New Zealand's candidate for the UN top job, Helen Clark, is vowing to stay in the race despite remaining static in the third straw poll.
Portugal's former prime minster Antonio Guterres has again topped the poll for Ban Ki-moon's replacement as Secretary-General, with Miss Clark remaining seventh of the 10 candidates.
Miss Clark's campaign team tweeted after the poll this morning, thanking the UN Security Council and adding "la lucha continua", which is Spanish for "the fight continues".
Prime Minister John Key said Miss Clark had invested a lot in the campaign and should definitely remain in the race.
"This is where it's going to get a little bit more interesting. It looked to us like there was a bit more tactical voting; one of the eastern Europeans has gone up to number two now so you are seeing some change there.
"All of this is really just the preliminary straw poll voting, it doesn't really count until you get to the part where countries, particularly the P5 [five permanent members of the Security Council], start really being able to have significant influence."
New Zealand officials were continuing to advocate for Miss Clark, Mr Key said.
"I'm not disheartened by it, and I think in the very brief text exchange I've had with Helen, I think she is happy that things have stabilised now.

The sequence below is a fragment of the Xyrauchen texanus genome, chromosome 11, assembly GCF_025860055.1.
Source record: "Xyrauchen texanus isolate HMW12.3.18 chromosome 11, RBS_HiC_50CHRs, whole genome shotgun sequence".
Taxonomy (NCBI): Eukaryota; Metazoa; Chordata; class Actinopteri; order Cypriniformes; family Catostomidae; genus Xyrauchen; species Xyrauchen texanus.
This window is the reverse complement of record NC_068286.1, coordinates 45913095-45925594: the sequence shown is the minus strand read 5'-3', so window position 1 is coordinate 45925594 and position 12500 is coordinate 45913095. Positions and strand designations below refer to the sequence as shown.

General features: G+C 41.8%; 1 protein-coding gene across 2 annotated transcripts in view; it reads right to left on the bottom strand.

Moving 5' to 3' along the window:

"Look, she's not unrealistic, she's got a hell of a lot of work to do if she's going to get over the line, she's got to start moving back up, but she's got a bit of time to do that."
William Pace is the director of the 1 for 7 Billion campaign, which is pushing for a more open and transparent process to elect the Secretary-General
There remained very strong support for a female to head the UN, and also for regional rotation, he said.
"So I think while former Prime Minister Guterres is clearly the frontrunner in the three straw polls to date, I don't think you can conclude that it's anywhere near over in terms of the final recommendation from the [UN Security] Council on appointment by the General Assembly."
Labour foreign affairs spokesperson David Shearer said Mr Guterres had a great reputation, but because he was from Western Europe and Russia wanted an Eastern European candidate, he might not hang on.
"What has been an interesting in this latest poll is Miroslav Lajcak, who is the Slovakian former foreign minister, who has come from 10th into second, which just goes to show you the degree of which the votes are moving around at the moment."
It is not yet known when the next straw poll will be or whether the next one will be at the stage where coloured ballot papers are used for the permanent five members of the Security Council.
If it does, that will give a clear indication of which candidates could be vetoed by the P5 and the race is likely to narrow at that point.